niosh list 2020 draft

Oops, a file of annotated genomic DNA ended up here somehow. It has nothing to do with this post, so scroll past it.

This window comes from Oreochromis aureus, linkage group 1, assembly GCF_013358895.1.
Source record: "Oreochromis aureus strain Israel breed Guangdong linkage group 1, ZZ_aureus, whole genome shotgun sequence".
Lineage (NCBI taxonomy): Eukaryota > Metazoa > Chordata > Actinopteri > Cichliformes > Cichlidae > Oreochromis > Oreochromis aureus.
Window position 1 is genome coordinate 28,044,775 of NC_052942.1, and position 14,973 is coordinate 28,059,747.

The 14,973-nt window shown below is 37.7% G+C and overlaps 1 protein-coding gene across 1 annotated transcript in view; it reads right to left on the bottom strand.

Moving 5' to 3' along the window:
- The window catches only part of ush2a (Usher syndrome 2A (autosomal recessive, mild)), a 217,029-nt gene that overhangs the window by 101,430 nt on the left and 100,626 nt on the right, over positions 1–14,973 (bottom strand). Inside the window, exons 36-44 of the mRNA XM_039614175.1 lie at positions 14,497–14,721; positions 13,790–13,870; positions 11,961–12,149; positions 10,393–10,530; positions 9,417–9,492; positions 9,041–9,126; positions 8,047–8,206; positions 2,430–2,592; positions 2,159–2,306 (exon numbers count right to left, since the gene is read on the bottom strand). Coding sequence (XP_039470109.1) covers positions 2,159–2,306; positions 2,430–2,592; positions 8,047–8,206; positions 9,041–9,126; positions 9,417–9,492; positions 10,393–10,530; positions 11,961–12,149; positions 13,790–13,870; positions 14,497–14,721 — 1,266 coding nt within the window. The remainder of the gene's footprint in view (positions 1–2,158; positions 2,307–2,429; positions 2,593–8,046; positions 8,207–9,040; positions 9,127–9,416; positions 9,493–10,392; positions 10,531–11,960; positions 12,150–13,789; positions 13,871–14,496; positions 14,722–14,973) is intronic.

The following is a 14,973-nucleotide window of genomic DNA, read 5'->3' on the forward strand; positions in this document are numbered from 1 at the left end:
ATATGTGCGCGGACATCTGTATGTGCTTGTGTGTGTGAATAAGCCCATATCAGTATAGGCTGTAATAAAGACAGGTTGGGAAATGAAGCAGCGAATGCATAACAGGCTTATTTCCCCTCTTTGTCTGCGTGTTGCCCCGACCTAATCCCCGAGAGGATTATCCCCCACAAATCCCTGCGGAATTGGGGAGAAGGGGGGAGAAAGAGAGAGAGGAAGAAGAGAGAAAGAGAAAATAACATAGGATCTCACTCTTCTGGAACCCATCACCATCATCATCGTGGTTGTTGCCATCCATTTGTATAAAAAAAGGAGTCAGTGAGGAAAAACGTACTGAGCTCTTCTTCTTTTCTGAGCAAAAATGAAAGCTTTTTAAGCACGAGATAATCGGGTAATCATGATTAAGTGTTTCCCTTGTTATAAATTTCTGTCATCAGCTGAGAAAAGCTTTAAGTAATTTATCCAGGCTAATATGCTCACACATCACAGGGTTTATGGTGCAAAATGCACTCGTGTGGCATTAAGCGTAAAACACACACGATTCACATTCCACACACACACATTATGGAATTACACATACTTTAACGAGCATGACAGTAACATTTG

, Fifty-seven submissions were received in docket CDC-2018-0004 (NIOSH-233-B) from 55 commenters (one commenter sent three separate submissions to the docket). Comment: Monoclonal antibodies (i.e., therapeutic proteins) are of such a large molecular weight that they do not pose a realistic risk to healthcare workers. Register (ACFR) issues a regulation granting it official legal status. See USP, FAQs: <800> Hazardous Drugs—Handling in Healthcare Settings, https://www.usp.org/frequently-asked-questions/hazardous-drugs-handling-healthcare-settings. It is unclear why animal studies were not included as a source of evaluating potentially hazardous drugs. Because the way cancer is treated therapeutically has changed, and the classes of drugs used to fight cancer have changed, antineoplastic drugs are no longer all cytotoxic or genotoxic. Table 2 would now contain drugs that meet one or more of the NIOSH hazardous drug criteria and may be developmental and/or reproductive developmental toxins but are not drugs which have MSHI or are classified as carcinogens or probable carcinogens by NTP or IARC. For example, monoclonal antibodies “are too large to be absorbed through skin contact, and if ingested, they would be destroyed by digestion; if inhaled, the pulmonary system would prevent absorption. Animal data on the developmental effects of fluconazole suggest developmental changes in rats at doses less than the equivalent maximum human recommended dose of 400 mg/day. As discussed later in this notice, NIOSH has revised the draft Policy and Procedures based on peer reviews and public comments. Persons with disabilities experiencing problems accessing this page should contact CDC-INFO at CDC-INFO email form: http://www.cdc.gov/info/, 800-232-4636 or the TTY number at (888) 232-6348 and ask for a 508 Accommodation PR#9342. 8. The definition of a hazardous drug in the draft Procedures recognizes that the molecular properties of a drug, such as the molecular weight, may substantially limit the potential for adverse health effects. This criterion is typically only used when toxicity information specific to the drug under evaluation is insufficient or unavailable but is available for the chemical analog. In response to peer reviews and public comments, NIOSH proposes a reorganization of the tables in the draft 2020 List in a manner that may address at least some of the concerns expressed. From an occupational hygiene perspective, if there is no existing occupational exposure limit or threshold limit value for a chemical hazard, the best practice is to ensure that worker exposure to the chemical remains As Low As Reasonably Achievable (ALARA). NIOSH's findings about each drug are as follows: Comment: The hormonal agents in Table 1 of the 2016 List that are exclusively reproductive risks, including estrogens (estrogen agonist-antagonists such as tamoxifen and antiestrogens such as anastrozole, exemestane, and letrozole), gonadotropins (leuprolide and triptorelin), antigonadotrophins (degarelix), and progestins (megestrol) should be moved to Table 2 or 3. Please describe what you found to be most or least effective and why. Accordingly, NIOSH proposes to place exenatide on the List. Information of particular interest includes considerations for design and implementation of a medical surveillance program, data analysis, and communication of results to participants. Document Drafting Handbook . NIOSH response: Because the draft Procedures document only addresses NIOSH's procedure for identifying hazardous drugs, the “Application” section is removed. NIOSH response: NIOSH has determined that teratogenicity occurred in rats at doses approximately 0.3 percent of therapeutic doses in humans. Additionally, peer reviews provide the Agency with a review of its science; peer reviewers and their credentials are identified in the NIOSH Peer Review Agenda.Start Printed Page 25445, Commenters: NIOSH should identify the criteria used to evaluate study quality and strength, and describe how they are used to critically appraise the quality and risk of bias and other limitations of individual studies; arbitrate conflicting information; and synthesize the totality of animal and human studies data in support of, or opposition to, the listing of a drug as “hazardous.”. The drugs pose the greatest risk to healthcare workers, “based on a combination of volatility and dose-related toxic potential of those vapors.”. Nine commenters expressed the sentiment that the List would be more useful if it identified drugs that pose a realistic risk to healthcare workers. 3. Peer review comment: The frequency of review of the FDA database should be specified earlier in the draft. May 2020. The other 273 were screened and the information available for 44 drugs suggested one or more toxic effects; those drugs were evaluated by NIOSH and shared with peer reviewers and stakeholders. NIOSH response: NIOSH has determined that teratogenicity or other developmental toxicity after exposure to osimertinib were observed at doses higher than the maximum recommended human dose and reproductive effects at doses lower than the maximum recommended human doses were equivocal. These drugs should be placed on the List because of their teratogenic and/or reproductive effects or the rationale for not proposing their placement on the List should be further explained. NIOSH has determined that grouping all antineoplastic drugs together in one table is no longer the most useful or informative for users. 12/02/2020, 297 It is not an official legal edition of the Federal corresponding official PDF file on govinfo.gov. Comment: NIOSH should clarify how close chemical analogs are identified, and whether NIOSH establishes site concordance across analogs and how evidence for and against the absence of concordance is interpreted. Hormonal agents that are classified by NTP as “known to be a human carcinogen” or by IARC as “carcinogenic” or “probably carcinogenic” will be identified in Table 1. Register, and does not replace the official print version or the official on Similarly, small-molecule kinase inhibitors, such as afatinib, crizotinib, dabrafenib, and imatinib, act through a targeted mechanism of action and are not directly cytotoxic; they primarily pose a reproductive and teratogenic risk. CDC is not responsible for Section 508 compliance (accessibility) on other federal or private website. NIOSH response: The NIOSH List creates no legal obligation for its users; it is informational, not regulatory, in content. Please provide any additional studies or scientific information that support or validate evidence-based strategies or approaches for controlling exposures to hazardous drugs that are different from those that NIOSH has proposed. The National Institute for Occupational Safety and Health (NIOSH) of the Centers for Disease Control and Prevention (CDC), in the Department of Health and Human Services announces that the following draft documents are available for public comment: (1) NIOSH Procedures for Developing the NIOSH List of Hazardous Drugs in Healthcare Settings (Procedures); (2) NIOSH List of Hazardous … Please provide any additional studies or scientific information that support or validate the use of the NIOSH recommended control strategies or alternative strategies to control exposures to hazardous drugs. As such, the use of animal studies to evaluate the hazardous nature of a drug should be explicitly stated.”. Because drugs with MSHI are automatically placed on the List and are not subject to public or peer review, polatuzumab vedotin was added to the 2016 List in September 2019 and will appear in the 2020 List. It hopes to use research to … Is the information threshold scientifically sound? NIOSH does not review biologics reviewed by the FDA Center for Biologics Evaluation and Research. and includes the following questions. NIOSH has formalized the methodology NIOSH uses to guide the addition of drugs to or removal of drugs from the List, in a document entitled Procedures for Developing the NIOSH List of Hazardous Drugs in Healthcare Settings (Procedures).1 As stated in the Procedures, NIOSH defines a hazardous drug as a drug that is: 1 NIOSH . regulatory information on FederalRegister.gov with the objective of the Federal Register. Requests to Add, Remove, or Move a Drug between Tables of the List Public Comment Summaries and NIOSH Responses, B. Carcinogenicity: Cited studies demonstrated an increased incidence of various oncologic presentations (hepatocellular adenoma/carcinoma, interstitial cell hyperplasia, and uterine endometrial adenocarcinoma), in multiple animal species (rat and mice) at exposure lower than human doses (0.7-1.4 fold in rats and 0.3-0.7 fold in mice compared to a human dosing). documents in the last year, 302 In 2010, NIOSH first updated the List based on the NIOSH definition of a hazardous drug. In order to clarify that the List is a hazard identification tool, NIOSH has removed this table from the document. Not allowing public commenters to review peer reviews before submitting their own comments to the docket is “in conflict with the principle of transparency” established in the OMB Final Information Quality Bulletin for Peer Review (70 FR 2664, Jan. 14, 2005). Listen to ASHPOfficial episodes free, on demand. . Is there a scientific justification for them? As discussed extensively in the notice published February 14, 2018, NIOSH identified 275 potentially hazardous drugs between January 2014 and December 2015 (83 FR 6563). publication in the future. on Accordingly, the List is derived only from drugs approved by FDA's Center for Drug Evaluation and Research. Open for Comment, Economic Sanctions & Foreign Assets Control, Threatened Species Status for Whitebark Pine, Animal and Plant Health Inspection Service, Organization and functions (Government agencies), Addressing the Threat From Securities Investments That Finance Communist Chinese Military Companies, Establishing the President's Advisory 1776 Commission, Centers for Disease Control and Prevention, II. Peer review comment: NIOSH should clarify “how the threshold dosages (10 mg/day or 1 mg/kg/day) for defining organ toxicity at 'low doses' . NIOSH response: NIOSH examines chemical analogs based on similarities in a drug's structure and toxicity profile compared with other drugs on the List. According to the reviewer, “[t]his approach may not be appropriate if indeed the purpose of the screening is to protect the health and well-being of workers who may be exposed to hazardous drugs. NIOSH response: In 2004, NIOSH used lists from several organizations as examples of hazardous drugs. In a Federal Register notice (FRN) published on February 14, 2018 (83 FR 6563), NIOSH invited the public to participate in the development of the List and the procedures used to develop the List by submitting written views, opinions, recommendations, and/or data. Each document posted on the site includes a link to the No animal studies have been performed regarding developmental effects of daratumumab or dinutuximab. The President of the United States issues other types of documents, including but not limited to; memoranda, notices, determinations, letters, messages, and orders. Peer review comment: NIOSH should list further tools to aid employers to protect workers. Cited studies in the package insert also demonstrate impaired fertility in rats. when determining the potential for adverse health effects of hazardous drugs in healthcare workers. Often the mechanism of action for the drug being assessed is known and can be compared to other drugs of a similar structure/activity. The documents posted on this site are XML renditions of published Federal On the contrary, if a party submits a written request for reconsideration, NIOSH will be responding in these instances. to the courts under 44 U.S.C. daily Federal Register on FederalRegister.gov will remain an unofficial Therefore, NIOSH has regrouped the tables by hazard. Specifically, whether NIOSH conducts categorical regression analyses to evaluate dose-response data for severity. documents in the last year, 1471 documents in the last year, by the Fish and Wildlife Service Comments are invited on any topic related to the procedures and drugs identified in this notice, including three draft documents: (1) NIOSH Procedures for Developing the NIOSH List of Hazardous Drugs in Healthcare Settings (Procedures); (2) NIOSH List of Hazardous Drugs in Healthcare Settings, 2020 (List), including those drugs identified in this notice as being proposed for placement on the List; and (3) Managing Hazardous Drug Exposures: Information for Healthcare Settings. . This drug poses no risk to healthcare workers; the evidence supporting its addition is not based on occupational exposure. The Public Inspection page may also Although assessing specific controls for specific exposure situations is beyond the scope of the List, information about the use of respiratory protection in the handling of hazardous drugs is found in the draft risk management document, Managing Hazardous Drug Exposures: Information for Healthcare Settings, which is available in the docket for this activity. NIOSH response: NIOSH is reorganizing and streamlining the document to make it more easily understood and to move information on site risk assessment to a separate draft document, Managing Hazardous Drug Exposures: Information for Healthcare Settings. 2. used to evaluate information from human studies in footnote 44 of the draft Policy and Procedures, no rationale is offered to explain why many of the original nine Bradford Hill criteria are not used. Comment: NIOSH should include the professional qualifications of the NIOSH staff who perform these evaluations. Comment: The List should identify those hazardous drugs that are both cytotoxic and cytostatic as well as volatile. In my opinion, a review of any animal studies should be conducted as they may offer insight regarding the potential risk posed by a drug. The Federal Docket folder of supporting information behind the NIOSH proposal includes not only a draft of the actual 2020 list and the document on managing drug exposures, but also a draft of the procedures NIOSH used to develop the 2020 list. Procedures for Developing the NIOSH List of Hazardous Drugs in Healthcare Settings, A. Include relevant publications if available. Moreover, NIOSH is not properly weighing the low therapeutic index of the drug against the relatively low risk of handling the drug by healthcare workers who are knowledgeable about safe handling. If new information becomes available about any of these drugs, NIOSH will reevaluate them in a future update to the List. . For example, three drugs were added to the 2016 List after it was initially published; they are identified on the NIOSH List of Antineoplastic and Other Hazardous Drugs in Healthcare Settings, 2016 web page, https://www.cdc.gov/niosh/docs/2016-161/default.html. Links to the draft documents can be found here.  Darbepoetin alfa should not be placed on the List. The Procedures should state “that this list is [a] hazard identification and not a risk assessment exercise. NIOSH Docket Number 233-C, CDC-2020-0046. It is scheduled to be re-reviewed for the next update to the, This oncolytic viral therapy product is outside the scope of NIOSH's definition of a hazardous drug because it is approved by FDA's Center for Biologics Evaluation and Research. NIOSH considered peer review and public comment received in response to the February 2018 FRN, and significantly revised the draft Policy and Procedures; that document is now called Procedures. NIOSH response: The NIOSH List is adopted, endorsed, and/or referenced by a number of non-governmental organizations, including the American Society of Health-System Pharmacists (ASHP), The Joint Commission, and the Oncology Nursing Society. Because Start Printed Page 25443Table 1 includes drugs identified as antineoplastic, NIOSH should clarify the rationale and intent of Table 1, since drugs used as antineoplastics, but which are not cytotoxic or genotoxic, as traditional antineoplastics are, have been included. NIOSH response: The rationale for proposing the placement of each drug to the List is provided in the Federal Register notice preceding the final List publication.  Because dosage forms can change and new dosage forms may be approved, dosage form is not considered in making List placement determinations. NIOSH is adding text in footnote 16 of the draft Procedures to clarify and emphasize the derivation. Comment: Exenatide should not be placed on the List. A new peer review was not conducted. In light of these changes, NIOSH proposes a new List structure, described in the preamble to the draft List, which is available for review in the docket for this activity. After review, NIOSH now finds that the information in the package insert for this drug does not support a determination that it presents a hazard to healthcare workers and is no longer proposing to place it on the List. 12/02/2020, 865 NIOSH list of hazardous drugs in healthcare settings 2020. Blinatumomab continues to be proposed for placement and other monoclonal antibodies that have properties meeting the NIOSH definition of a hazardous drug will remain on the List. Hazardous Drugs: Draft NIOSH List of Hazardous Drugs in Healthcare Settings, 2020; Procedures; and Risk Management Information. Docket Folder Summary View all documents and comments in this Docket . The package insert also cites gefitinib as exhibiting teratogenicity. Although there is currently some guidance in the footnotes, it may be worthwhile to consider a more detailed evaluation process of relevant studies and place it in a more prominent location in the document or possibly as an Appendix.”. Therefore, NIOSH no longer proposes to place osimertinib on the List. 6. Furthermore, some drugs carry multiple American Hospital Formulary Service (AHFS) code classifications and are not solely used as antineoplastic drugs. 1. See draft Procedures footnote 18, “Properties of a drug molecule that may limit adverse effects in healthcare workers are typically chemical, physical and structural properties that affect its absorption (ability to enter the cells of the body), distribution, metabolism, and/or elimination e.g., chemical structure, molecular weight or mass.”. Many of the drugs currently used to fight cancer function differently than those previously used. Two commenters offered editorial suggestions for clarifying language in the draft; although the comments are not summarized here, changes were made to the revised draft Procedures as appropriate.Start Printed Page 25446. documents in the last year. Only when a labeling change results in the addition of MSHI to a package insert will NIOSH automatically consider the drug to be a hazardous drug and add it to the List. Drugs Proposed for Placement on the NIOSH List of Hazardous Drugs in Healthcare Settings, 2020. electronic version on GPO’s govinfo.gov. A Notice by the Centers for Disease Control and Prevention on 05/01/2020. Public Comment Summaries and NIOSH Responses, III. Therefore, when antineoplastic drugs are grouped, as they were in earlier versions of Table 1, drugs that required different levels of protection were grouped together (non-cytotoxic drugs with cytotoxic drugs). documents in the last year, by the Centers for Medicare & Medicaid Services Peer review comment: NIOSH should consider a more detailed process when evaluating study quality because “[t]he issue related to the quality of a study and, in turn, the strength of data i.e. Peer Review Summaries and NIOSH Responses, Identifying, Screening, Evaluating, and Reviewing a Drug for Placement on the, Reconsideration (Reevaluation) of NIOSH Decisions to Place and Remove Drugs, B. If emailing please type “508 Accommodation PR#9342” without quotes in the subject line of the email. Until the ACFR grants it official status, the XML Accordingly, drugs that sublime should be handled using risk management strategies relevant to the conditions of use. In its place, NIOSH has developed a new, comprehensive document on risk management strategies entitled, Managing Hazardous Drug Exposures: Information for Healthcare Settings, which includes a revision of this table on control approaches to safe handling of hazardous drugs. Public comments on the drugs and drug class proposed for placement on the List in 2018 are summarized and answered below. Data on the developmental effects of itraconazole and ketoconazole suggest developmental toxicity has only been observed in doses greater than the maximum human recommended dose. The documents are the “NIOSH List of Hazardous Drugs in Healthcare Settings,” “Managing Hazardous Drug Exposures: Information for Healthcare Settings” and “Procedures for Developing the NIOSH List of Hazardous Drugs in Healthcare … The President of the United States communicates information on holidays, commemorations, special observances, trade, and policy through Proclamations. edition of the Federal Register. If so, perhaps this could be referenced with a footnote.”. Teratogenicity: The package insert contains a warning of embryofetal toxicity when administered to pregnant women. Comment: Hazardous drugs should also be identified by UNII code (the unique ingredient identifier used by FDA and USP) on the List. 04/30/2020 at 8:45 am. These can be useful NIOSH will begin the reevaluation process for any request to add or remove a drug that provides some new supporting evidence by searching for additional hazard identification (toxicity) and hazard characterization information about the drug that is relevant to the criteria set out in the NIOSH definition of a hazardous drug. When studies are available for review of a drug being considered for placement on the List or for the reevaluation of a drug already on the List, quality may be evaluated by NIOSH scientists and independent peer reviewers on a case-by-case basis. Because the way cancer is treated therapeutically has changed, and the types of drugs used to fight cancer have changed, antineoplastic drugs are no longer all cytotoxic, genotoxic, and highly hazardous chemicals. The draft Policy and Procedures used to develop the drugs proposed for placement on the List in the February 2018 FRN described the methodology used by NIOSH since 2010. Comment: Add a new category for drugs that sublime and offer information about proper handling, including the conditions under which sublimation (transition of a solid substance to a gas) happens as well as the need to filter and exhaust the work area where such drugs are used. However, because NIOSH has reaffirmed in the draft Procedures that only those drugs approved by the FDA Center for Drug Evaluation and Research are included in the List, BCG is no longer included in the List. Peer review comment: NIOSH should add “administrative controls” when discussing engineering controls, personal protective equipment, and other steps to manage the risk of exposure, because of their significance “in the well-accepted hierarchy of controls for minimizing exposure to workplace hazards.”. NIOSH response: NIOSH uses the subset of Bradford Hill criteria which are most useful for evaluating human study results on hazardous drugs. documents in the last year, 929 To view the notice and related materials, visit http://www.regulations.govexternal icon and enter CDC-2020-0046 in the search field and click “Search.”. Four independent peer reviewers and 55 public commenters offered input on the draft Policy and Procedures; their substantive comments are summarized below, followed by NIOSH responses. Public comments on the draft Policy and Procedures and the drugs proposed for placement on the List and peer review summaries on specific drugs proposed for placement on the List are available in dockets CDC-2018-0004 and NIOSH-233-B. NIOSH response: In streamlining the document to make it more focused on NIOSH's procedures for identifying hazardous drugs, information on controlling the risk of hazardous drug exposure in the workplace was moved to the draft NIOSH document Managing Hazardous Drug Exposures: Information for Healthcare Settings.